By Justin McDaniel
In many parts of the country, hiking in winter just isn’t possible. But in Southern California, it’s almost the perfect time to get in some hikes. The crowds are smaller – most people are skiing – the scenery is spectacular, and, though it is still cold, it is not unbearable.
Where to get some ideas for hikes? To start with, the California Department of Parks and Recreation lists a few perfect-for-winter hikes on its website, including one of my favorite: Malibu Creek State Park (pictured above). In Malibu Creek you can take a short hike of less than one mile, or you can spend the whole afternoon looping around the various trails. As long as it’s not raining, the weather is always pleasant.
I’ve done plenty of winter hikes in Southern California. I’ll tell you about one of my favorites: In the San Gabriel Mountains, Mt. Islip (above) is a hike that isn’t mentioned as much as the more well-known Mount Baldy or Mount Wilson, but the views from the 8,250-foot peak are amazing, looking out onto the high desert in one direction and the ocean in another.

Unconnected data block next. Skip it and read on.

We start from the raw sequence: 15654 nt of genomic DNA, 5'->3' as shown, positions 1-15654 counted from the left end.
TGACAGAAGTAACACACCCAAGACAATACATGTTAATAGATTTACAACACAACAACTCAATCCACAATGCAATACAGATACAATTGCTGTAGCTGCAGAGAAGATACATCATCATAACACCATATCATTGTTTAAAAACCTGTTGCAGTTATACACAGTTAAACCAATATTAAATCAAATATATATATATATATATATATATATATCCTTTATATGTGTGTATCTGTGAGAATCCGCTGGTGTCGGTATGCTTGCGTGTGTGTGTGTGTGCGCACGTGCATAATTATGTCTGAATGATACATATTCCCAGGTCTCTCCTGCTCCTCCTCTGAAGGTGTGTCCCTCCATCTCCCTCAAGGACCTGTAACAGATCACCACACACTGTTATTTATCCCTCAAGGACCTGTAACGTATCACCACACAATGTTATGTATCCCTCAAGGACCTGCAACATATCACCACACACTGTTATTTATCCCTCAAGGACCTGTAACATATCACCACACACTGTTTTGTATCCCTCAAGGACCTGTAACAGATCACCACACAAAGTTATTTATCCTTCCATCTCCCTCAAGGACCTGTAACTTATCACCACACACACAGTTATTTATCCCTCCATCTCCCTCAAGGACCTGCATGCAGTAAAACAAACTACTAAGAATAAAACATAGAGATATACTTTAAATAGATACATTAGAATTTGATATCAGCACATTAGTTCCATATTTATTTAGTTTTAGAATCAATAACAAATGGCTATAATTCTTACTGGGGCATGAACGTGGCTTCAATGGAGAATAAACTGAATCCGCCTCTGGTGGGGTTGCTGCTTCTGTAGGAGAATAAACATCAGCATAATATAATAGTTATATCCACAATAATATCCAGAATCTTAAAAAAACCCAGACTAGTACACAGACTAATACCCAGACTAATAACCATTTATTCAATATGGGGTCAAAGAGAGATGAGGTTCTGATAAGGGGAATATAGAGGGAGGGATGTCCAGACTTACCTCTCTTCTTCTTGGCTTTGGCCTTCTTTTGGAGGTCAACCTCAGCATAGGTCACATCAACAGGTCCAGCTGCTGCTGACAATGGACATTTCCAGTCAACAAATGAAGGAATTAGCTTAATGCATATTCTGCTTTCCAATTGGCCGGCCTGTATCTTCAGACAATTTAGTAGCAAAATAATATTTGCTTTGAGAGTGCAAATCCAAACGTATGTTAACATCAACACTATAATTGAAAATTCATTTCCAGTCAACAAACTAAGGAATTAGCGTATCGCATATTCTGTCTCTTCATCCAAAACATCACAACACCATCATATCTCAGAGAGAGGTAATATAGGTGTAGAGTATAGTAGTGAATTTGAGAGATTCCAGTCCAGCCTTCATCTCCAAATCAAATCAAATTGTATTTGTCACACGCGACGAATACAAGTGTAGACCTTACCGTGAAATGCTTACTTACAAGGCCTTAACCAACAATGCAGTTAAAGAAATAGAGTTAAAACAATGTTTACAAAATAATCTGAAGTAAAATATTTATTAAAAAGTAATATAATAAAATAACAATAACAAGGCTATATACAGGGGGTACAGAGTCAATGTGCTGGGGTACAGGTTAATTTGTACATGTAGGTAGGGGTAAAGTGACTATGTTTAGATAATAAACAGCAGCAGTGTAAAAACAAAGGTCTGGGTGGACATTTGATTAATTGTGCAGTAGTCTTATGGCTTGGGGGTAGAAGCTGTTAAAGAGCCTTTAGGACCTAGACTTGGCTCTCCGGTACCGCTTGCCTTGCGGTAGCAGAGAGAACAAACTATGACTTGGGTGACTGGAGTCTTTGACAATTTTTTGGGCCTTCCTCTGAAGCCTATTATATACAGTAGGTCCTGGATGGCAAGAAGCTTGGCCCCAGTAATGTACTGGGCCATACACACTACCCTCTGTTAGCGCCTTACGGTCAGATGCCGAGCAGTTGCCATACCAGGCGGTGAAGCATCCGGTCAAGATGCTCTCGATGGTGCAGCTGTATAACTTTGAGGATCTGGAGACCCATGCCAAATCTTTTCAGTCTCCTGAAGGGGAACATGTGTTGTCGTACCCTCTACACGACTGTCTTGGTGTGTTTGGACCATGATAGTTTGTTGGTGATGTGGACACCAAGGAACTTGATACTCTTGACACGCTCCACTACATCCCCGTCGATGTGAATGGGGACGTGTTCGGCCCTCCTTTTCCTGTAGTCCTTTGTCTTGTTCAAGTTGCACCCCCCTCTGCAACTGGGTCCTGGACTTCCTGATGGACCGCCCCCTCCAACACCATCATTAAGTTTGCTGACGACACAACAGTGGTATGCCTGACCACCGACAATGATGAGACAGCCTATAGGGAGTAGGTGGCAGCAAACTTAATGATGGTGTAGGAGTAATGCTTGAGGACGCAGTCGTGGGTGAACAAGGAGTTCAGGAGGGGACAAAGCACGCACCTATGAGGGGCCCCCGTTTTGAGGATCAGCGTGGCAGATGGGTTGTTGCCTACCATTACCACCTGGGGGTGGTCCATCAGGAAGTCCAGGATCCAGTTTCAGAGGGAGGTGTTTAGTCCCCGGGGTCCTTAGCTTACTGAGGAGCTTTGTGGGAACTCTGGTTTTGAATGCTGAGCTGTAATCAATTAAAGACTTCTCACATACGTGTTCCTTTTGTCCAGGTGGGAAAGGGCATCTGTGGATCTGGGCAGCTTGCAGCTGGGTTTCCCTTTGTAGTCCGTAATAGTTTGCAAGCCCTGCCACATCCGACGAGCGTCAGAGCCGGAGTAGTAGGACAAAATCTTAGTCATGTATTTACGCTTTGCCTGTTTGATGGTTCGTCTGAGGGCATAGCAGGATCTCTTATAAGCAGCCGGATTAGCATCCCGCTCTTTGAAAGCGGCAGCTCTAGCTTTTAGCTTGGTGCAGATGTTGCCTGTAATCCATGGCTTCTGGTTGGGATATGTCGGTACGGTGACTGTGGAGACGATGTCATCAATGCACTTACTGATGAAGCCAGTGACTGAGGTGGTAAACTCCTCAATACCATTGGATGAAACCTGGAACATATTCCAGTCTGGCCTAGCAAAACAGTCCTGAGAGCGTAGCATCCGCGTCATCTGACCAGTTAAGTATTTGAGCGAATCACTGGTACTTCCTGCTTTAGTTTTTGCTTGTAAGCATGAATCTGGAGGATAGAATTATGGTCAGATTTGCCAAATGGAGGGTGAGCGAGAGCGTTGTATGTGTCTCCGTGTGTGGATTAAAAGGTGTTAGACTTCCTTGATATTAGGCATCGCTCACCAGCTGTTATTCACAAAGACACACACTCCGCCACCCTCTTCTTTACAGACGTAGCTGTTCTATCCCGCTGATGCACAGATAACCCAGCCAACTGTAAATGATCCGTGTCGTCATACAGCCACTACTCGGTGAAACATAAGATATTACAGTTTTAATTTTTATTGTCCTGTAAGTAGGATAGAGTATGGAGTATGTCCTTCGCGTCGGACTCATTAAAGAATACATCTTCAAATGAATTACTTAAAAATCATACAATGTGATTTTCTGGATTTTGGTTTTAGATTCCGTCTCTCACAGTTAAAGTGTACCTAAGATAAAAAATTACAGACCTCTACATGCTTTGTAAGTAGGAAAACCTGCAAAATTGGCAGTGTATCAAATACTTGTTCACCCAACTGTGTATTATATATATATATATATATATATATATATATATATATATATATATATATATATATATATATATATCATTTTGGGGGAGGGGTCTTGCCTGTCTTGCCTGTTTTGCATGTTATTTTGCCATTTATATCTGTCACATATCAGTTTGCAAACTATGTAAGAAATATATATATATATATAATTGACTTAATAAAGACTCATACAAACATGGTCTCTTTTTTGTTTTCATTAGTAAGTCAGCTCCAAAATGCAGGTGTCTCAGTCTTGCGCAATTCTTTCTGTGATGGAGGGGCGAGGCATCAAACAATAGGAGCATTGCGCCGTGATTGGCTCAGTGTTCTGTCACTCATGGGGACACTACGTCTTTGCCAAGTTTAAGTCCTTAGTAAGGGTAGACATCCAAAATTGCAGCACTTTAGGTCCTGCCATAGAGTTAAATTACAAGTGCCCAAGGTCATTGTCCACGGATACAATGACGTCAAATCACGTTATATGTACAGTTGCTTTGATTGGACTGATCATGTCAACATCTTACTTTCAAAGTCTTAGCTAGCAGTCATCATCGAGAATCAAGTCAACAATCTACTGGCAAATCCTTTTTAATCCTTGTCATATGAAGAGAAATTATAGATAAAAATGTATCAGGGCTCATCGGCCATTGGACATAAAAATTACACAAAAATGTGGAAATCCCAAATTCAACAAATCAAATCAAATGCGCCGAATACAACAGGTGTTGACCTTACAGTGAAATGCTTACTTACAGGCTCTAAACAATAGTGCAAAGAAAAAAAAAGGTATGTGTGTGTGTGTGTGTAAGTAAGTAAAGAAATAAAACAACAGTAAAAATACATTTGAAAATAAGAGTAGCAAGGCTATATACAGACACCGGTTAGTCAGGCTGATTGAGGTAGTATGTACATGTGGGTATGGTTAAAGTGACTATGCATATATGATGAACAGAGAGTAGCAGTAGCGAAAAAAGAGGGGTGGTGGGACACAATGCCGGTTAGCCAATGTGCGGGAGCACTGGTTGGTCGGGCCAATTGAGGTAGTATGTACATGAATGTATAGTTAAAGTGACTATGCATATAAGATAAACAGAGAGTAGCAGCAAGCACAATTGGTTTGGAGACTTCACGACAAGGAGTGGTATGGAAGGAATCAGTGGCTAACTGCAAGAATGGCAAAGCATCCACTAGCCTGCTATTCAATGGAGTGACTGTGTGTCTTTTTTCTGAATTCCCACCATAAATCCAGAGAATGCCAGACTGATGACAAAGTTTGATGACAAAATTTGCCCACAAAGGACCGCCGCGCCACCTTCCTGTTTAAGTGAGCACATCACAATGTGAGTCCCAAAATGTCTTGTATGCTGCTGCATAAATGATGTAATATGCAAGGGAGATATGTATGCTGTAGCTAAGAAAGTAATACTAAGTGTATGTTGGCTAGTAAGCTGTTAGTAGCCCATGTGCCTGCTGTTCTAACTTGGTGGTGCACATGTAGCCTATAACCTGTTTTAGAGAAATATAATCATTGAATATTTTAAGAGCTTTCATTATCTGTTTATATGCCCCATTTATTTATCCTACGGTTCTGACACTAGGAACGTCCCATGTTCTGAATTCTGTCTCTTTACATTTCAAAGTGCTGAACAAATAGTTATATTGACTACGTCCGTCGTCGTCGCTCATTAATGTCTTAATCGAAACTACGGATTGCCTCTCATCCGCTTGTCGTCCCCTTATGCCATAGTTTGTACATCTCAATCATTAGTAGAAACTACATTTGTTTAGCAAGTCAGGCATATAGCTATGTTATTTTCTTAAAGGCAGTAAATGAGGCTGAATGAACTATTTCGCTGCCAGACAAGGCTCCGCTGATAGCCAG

There is another hike, in the San Bernardino Mountains, that I’ve wanted to do for a few years now but never gotten around to : Dry Lake. Sitting just below Mt. San Gorgonio – which rises more than 11,000 feet – Dry Lake is a strenuous, 14-mile round trip with a 2200-foot elevation gain. It is so high that the cold weather conditions can exist until summer. Sounds awesome: have any of you been there?
Finally, the website USParks.com has a list of the best state parks to visit in winter in every state. In California, it lists Anza-Borrego, where the desert wildflowers start blooming in late winter every year. I have not been to Anza-Borrego in the winter, but I know there are at least a dozen hikes that range from short, half-mile pleasure walks to several-miles-long hikes that gain more than 1000 feet.
Do you have anything to add to the list? Do you know a hike that is especially pleasant in the winter?
Justin McDaniel has been writing professionally for more than a decade and hiking the trails of the Angeles for almost three decades